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What's really behind the labor shortage in all areas of our economy?

With so many businesses looking for workers, why is unemployment still so high? There are a myriad of reasons but the bigger question is, when will it get better?

GOLDEN VALLEY, Minn. — You’ve probably noticed your favorite restaurant closing early, your child’s bus might not be running, or your go-to item is constantly out of stock. All these things are likely happening because of a worker shortage. 

"We can't find anybody to work front of the house," says Francine Weber, Owner of Milton’s Vittles, Vino and Beer in Crystal.

The family-owned restaurant is feeling the pinch, like everyone else, despite offering competitive wages and paid time off.

“We're only open five days a week. Sometimes I think we should go to four, but then I have the thought of the loss of my kitchen because they don't get enough hours. Our catering is starting to take off again, so then I think maybe we should do more catering, so it's just a constant puzzle," she says.

To be clear, the worker shortage isn't just hitting small businesses, and it's not just the service industry. From accountants to zookeepers, big companies and national brands, they are all in the same boat.

“We've done some billboards; we've done some advertising here at the casino. A lot of our messaging has been gearing toward employment and hiring, maybe more than it has in the past,” says Aaron Seehusen with Treasure Island Resort and Casino.

Treasure Island is the biggest employer in Goodhue County. They are open 24/7, 365, and staying staffed has been a struggle.

“We just put on our two biggest shows possible ever at Treasure Island Resort and Casino. We had 16,000 for Luke Bryan and 16,000 here for Lizzo,” Seehusen says. “Unfortunately, we weren't able to open our hotel at 100% capacity because we didn't have enough staff."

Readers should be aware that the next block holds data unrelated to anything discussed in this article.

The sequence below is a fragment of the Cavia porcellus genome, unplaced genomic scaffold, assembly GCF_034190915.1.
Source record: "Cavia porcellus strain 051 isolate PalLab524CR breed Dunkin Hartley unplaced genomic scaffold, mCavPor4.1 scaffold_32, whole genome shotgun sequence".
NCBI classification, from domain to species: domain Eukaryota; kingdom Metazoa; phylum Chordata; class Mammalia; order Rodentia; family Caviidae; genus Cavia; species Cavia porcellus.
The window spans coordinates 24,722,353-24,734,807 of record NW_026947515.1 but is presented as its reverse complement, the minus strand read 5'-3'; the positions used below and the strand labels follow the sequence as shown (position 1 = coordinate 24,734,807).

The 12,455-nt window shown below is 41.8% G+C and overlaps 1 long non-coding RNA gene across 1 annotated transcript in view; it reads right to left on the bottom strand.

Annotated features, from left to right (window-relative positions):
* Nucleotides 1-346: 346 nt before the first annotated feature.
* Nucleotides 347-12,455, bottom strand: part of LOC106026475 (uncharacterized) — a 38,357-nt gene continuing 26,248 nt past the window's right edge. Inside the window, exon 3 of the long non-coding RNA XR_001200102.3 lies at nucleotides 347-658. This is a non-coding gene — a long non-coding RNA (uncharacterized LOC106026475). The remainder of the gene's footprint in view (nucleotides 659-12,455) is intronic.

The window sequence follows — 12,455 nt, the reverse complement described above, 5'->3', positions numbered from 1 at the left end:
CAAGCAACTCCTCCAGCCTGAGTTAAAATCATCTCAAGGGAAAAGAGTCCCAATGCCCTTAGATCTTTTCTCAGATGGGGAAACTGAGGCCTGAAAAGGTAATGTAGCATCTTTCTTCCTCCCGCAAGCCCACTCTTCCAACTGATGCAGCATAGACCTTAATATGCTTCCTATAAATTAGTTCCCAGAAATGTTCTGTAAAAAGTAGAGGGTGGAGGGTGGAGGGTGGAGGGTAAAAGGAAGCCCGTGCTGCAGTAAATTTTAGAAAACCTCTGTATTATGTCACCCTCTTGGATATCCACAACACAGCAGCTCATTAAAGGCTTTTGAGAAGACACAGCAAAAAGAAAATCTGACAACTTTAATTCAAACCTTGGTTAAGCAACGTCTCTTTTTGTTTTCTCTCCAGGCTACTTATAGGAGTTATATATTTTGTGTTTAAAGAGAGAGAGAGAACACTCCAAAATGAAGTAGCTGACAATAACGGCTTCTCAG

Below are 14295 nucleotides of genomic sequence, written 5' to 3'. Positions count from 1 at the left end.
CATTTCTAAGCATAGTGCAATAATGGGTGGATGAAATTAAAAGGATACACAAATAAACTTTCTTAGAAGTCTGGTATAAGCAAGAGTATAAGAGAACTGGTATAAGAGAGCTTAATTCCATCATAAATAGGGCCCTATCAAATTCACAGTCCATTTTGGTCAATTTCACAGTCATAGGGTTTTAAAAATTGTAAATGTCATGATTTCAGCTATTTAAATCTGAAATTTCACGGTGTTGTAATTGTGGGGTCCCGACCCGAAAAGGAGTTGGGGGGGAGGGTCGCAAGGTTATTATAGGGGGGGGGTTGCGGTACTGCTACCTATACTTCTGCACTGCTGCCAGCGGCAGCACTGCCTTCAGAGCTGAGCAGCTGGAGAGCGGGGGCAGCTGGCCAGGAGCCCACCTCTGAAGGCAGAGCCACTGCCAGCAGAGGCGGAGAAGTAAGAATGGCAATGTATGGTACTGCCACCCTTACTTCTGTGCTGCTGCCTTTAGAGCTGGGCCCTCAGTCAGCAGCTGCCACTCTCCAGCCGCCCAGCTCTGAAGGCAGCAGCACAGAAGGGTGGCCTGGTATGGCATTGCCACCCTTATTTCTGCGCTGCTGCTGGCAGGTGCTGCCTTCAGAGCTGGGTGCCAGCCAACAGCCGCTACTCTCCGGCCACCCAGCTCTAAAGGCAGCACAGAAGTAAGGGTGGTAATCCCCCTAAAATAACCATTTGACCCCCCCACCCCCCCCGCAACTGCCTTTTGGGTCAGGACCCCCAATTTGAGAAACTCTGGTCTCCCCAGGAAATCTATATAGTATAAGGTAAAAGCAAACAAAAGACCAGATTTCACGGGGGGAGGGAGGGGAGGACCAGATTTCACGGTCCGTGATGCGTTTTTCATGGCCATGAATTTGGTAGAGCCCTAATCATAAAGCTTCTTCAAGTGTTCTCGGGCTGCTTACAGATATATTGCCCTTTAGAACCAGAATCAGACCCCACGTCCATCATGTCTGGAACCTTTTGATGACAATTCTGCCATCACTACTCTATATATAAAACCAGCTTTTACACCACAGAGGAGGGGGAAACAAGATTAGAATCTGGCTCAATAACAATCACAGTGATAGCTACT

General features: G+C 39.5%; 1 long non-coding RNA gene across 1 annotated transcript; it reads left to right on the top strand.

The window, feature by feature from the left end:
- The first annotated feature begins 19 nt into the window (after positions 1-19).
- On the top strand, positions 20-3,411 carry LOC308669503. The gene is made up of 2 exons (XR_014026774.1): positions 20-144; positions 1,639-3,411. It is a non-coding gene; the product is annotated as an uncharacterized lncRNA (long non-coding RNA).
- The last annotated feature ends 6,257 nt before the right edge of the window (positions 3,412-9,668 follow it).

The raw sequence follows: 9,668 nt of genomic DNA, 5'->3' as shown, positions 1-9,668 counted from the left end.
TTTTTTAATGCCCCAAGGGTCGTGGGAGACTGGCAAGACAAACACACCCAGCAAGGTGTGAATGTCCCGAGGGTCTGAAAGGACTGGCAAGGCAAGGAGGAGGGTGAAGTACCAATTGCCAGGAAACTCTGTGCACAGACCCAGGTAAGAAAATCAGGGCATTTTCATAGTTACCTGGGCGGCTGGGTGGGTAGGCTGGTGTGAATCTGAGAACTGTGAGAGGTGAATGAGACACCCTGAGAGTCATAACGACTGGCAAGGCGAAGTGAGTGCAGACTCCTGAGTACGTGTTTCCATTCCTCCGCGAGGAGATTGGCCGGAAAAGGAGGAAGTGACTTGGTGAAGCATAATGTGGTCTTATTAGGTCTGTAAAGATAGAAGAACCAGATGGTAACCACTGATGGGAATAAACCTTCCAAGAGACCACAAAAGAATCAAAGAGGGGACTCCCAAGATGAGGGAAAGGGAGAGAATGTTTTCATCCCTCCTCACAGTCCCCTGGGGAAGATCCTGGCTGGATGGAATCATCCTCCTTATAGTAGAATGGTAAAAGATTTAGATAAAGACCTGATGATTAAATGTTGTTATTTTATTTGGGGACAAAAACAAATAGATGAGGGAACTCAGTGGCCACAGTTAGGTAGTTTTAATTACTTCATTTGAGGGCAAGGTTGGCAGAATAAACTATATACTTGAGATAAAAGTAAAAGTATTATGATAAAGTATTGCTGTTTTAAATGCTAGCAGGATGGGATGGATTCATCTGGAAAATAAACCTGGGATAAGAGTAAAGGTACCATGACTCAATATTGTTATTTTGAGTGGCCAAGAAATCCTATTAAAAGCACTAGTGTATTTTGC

Like many companies, Treasure Island is offering sign-on bonuses for new hires. And the ones they already have, they're trying to keep them with referral and retention bonuses and special perks and parties.

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So many jobs and yet so many people still unemployed. Why are those two stats not lining up? Why aren't people coming back to work?

“These are things where often if we want to understand them in the data, it's convenient to try to look at one factor, and yet when you think about how you make those decisions yourself, it's hardly ever really just one factor,” says Abigail Wozniak Labor Economist with the Federal Reserve Bank of Minneapolis.

In other words, it's all the factors, and mine are going to be totally different than yours. Many believed that when the extra unemployment stopped that workers would flood the market, but that didn't happen.

“It's not that the benefits had no impact, it's that they are not going to operate like a light switch. So yes, we stopped sending them out, but it might take a little while before folks decide it's time for me to return, I worked through that cushion, or I've used it to make a change and that also is time consuming,” says Wozniak.

Wozniak says one of the biggest contributors to our labor shortage is not one you likely considered.

“We have seen retirements accelerate in the pandemic. Right now, estimates suggest the U.S. has about 2 million more retirees right now than we would have expected If we had just followed our pre-pandemic trend,” she says.

And as people decide to work their way back to work, Wozniak says that process isn't instant.

“It's much easier to sever a match than form a new one, and so it's not surprising that the number of unemployed workers went up really fast, but it's going to come down more slowly, and those matches are going to form,” she says.

Some experts expect the job shortages to get a little better this fall still, but they warn it could continue to play out over the next two to three years.

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